How the Awareness of Death is the Greatest Teacher of Life

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Suzanne B. O’Brien here,

I have been saying for a long time that people at the end of life can teach us everything about living if we would only listen to them. As a young hospice nurse, I was blown away by how much more enriched my life became after I started to work with those at the end of theirs. All the conventional things I had been told that make a “good life” were debunked by the wisdom shared by those reflecting on what the actual meaning of fulfillment was to them now that their story was nearing its end. Throughout my years of working at the bedside, what struck me the most was the common things that end of life patients would share with me. No matter what religion, culture, or socioeconomic status, there were common universal themes that they spoke of.

I want to share with you the Top 4 Things I Learned About Life by Working with those who were Dying.

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Top 4 Things I Learned About Life by Working with those who were Dying

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1. Connection: Greater than anything I have ever experienced was the deep connection of caring for another person and their families at such an intense time in their lives. The immediate human bond formed with people I just met was so strong. End of life patients will often say things like, “Now I understand that we are all connected to one unconditional loving energy.”When you are privileged to be part of caring for someone at the end of life, you feel this energy and it changes you forever.

 

2. Compassion: End of Life touches us all. No one is exempt from it. Death does not care who you are or what you have, it does not care what you look like or what god(s) you pray to. It is the equalizer that binds us all in our humanity. Compassion for the person going through their end of life phases and holding up their loved ones as they say goodbye is one of the greatest gifts that we can give to one another.

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3. Gratitude: I had never felt gratitude for every single thing in my life until I started working with End of Life patients. Your perception of just about everything changes and you feel a new level of gratitude as you realize you still have the ability right now to do things and have experiences that others cannot. Little things like being able to go to the gym or have lunch with an elderly relative is reborn in the awareness of death as privileges we get to enjoy that one day will no longer be available to us. Always be grateful for today and what it has to offer.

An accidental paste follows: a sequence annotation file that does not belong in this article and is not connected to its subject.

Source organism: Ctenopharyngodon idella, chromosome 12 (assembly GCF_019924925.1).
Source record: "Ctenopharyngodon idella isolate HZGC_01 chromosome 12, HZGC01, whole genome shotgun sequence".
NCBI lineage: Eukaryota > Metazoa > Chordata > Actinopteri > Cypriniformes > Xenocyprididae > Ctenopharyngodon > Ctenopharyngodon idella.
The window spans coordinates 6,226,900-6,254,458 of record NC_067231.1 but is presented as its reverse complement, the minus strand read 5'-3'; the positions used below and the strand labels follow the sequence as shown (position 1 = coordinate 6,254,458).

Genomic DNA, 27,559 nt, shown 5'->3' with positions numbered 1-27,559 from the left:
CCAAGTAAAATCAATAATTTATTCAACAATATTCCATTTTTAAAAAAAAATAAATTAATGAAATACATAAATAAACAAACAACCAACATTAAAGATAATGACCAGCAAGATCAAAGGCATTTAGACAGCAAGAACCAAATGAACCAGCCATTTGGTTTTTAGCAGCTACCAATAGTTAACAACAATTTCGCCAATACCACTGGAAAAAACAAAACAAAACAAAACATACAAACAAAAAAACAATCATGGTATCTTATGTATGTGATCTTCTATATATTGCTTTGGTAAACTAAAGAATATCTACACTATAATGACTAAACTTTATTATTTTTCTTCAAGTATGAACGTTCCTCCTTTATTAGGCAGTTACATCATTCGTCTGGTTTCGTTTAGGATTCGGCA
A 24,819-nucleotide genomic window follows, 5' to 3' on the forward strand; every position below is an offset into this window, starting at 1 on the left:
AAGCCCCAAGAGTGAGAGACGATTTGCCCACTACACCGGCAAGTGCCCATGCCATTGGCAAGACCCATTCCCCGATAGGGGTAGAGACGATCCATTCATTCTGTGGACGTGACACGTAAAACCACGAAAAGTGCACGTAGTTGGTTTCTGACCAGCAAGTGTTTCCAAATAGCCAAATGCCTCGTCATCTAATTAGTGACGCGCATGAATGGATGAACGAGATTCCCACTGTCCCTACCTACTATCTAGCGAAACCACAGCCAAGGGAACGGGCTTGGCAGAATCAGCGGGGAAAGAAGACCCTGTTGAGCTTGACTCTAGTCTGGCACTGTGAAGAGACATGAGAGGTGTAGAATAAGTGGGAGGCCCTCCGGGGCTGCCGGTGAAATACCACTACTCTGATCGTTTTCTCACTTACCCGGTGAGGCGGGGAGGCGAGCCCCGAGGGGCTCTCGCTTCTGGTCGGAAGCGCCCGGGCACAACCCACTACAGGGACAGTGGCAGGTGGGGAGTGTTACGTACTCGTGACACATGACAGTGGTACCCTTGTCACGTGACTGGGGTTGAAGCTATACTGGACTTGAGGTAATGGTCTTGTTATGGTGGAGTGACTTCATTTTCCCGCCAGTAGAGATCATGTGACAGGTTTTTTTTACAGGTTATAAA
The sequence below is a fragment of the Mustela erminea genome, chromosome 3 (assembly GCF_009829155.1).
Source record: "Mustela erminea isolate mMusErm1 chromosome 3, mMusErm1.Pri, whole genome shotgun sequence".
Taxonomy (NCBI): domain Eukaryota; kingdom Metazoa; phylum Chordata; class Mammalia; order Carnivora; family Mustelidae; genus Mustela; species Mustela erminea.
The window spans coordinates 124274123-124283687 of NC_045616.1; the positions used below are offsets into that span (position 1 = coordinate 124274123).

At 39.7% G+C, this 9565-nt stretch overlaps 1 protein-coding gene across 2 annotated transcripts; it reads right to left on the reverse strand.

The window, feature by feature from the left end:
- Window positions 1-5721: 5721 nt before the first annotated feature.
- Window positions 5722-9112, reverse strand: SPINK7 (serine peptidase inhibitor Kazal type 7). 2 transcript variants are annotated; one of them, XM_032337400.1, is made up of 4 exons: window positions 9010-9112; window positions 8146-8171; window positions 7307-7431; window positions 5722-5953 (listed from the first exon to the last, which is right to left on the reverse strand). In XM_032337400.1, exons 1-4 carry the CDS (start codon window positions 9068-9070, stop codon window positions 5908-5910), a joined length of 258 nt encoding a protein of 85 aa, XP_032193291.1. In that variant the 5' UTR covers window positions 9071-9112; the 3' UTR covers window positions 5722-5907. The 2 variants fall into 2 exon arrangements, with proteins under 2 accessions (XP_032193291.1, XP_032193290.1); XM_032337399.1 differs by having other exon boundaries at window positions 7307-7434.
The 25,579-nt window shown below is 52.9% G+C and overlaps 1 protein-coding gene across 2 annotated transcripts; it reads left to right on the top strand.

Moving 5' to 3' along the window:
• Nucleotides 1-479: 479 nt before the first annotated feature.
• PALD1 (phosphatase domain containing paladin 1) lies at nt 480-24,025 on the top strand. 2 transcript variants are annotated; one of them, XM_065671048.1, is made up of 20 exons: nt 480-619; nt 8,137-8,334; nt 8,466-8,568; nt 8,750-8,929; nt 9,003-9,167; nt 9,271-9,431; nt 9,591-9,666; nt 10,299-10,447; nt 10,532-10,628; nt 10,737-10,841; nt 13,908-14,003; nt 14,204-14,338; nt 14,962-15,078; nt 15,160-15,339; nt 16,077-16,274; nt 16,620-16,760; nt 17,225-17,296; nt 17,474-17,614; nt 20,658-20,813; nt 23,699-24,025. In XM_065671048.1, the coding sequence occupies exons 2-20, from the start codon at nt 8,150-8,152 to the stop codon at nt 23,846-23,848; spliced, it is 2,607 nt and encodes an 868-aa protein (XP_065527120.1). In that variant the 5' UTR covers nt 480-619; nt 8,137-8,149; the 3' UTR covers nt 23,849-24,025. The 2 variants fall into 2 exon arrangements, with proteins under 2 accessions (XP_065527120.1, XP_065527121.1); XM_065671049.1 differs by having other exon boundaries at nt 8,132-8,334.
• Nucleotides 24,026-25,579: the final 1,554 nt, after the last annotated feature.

4. Living Presently: It does not get any more real than the end of life. We tend to become realigned with the present moment when someone is told they have limited time left in their life. We show more genuine appreciation for the things we have, we say “I love you” more frequently and with deeper conviction, and most importantly – we forgive. We are faced with the reality that one day this journey will no longer be the way it is today and that the beauty of life, the true power of love, is living presently and being engaged with this very moment and those who are in it with us.

 

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Human beings have been dying for thousands of years, yet it is only in the last 100 that we have pretended death is optional, started outsourcing our elderly and made death the ultimate failure and enemy. I often think about how this dysfunctional relationship society has with something that is 100% guaranteed for us all is having on the already fragmented and struggling world we live in today. Have we removed the greatest teacher we have on how to live?

Consider opening your heart and mind to befriend death and let it once again remind you of how lucky we are to have this life and all of its experiences. By compassionately connecting to one another and living each day presently and with a deep sense of gratitude, we can bring back a loving world for each and every one of us.

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P.S. The next Free Doulagivers 90 Minute Level 1 End of Life Doula Live Webinar Training will be March 19th, 2020 at 7pm ET! 

Register Now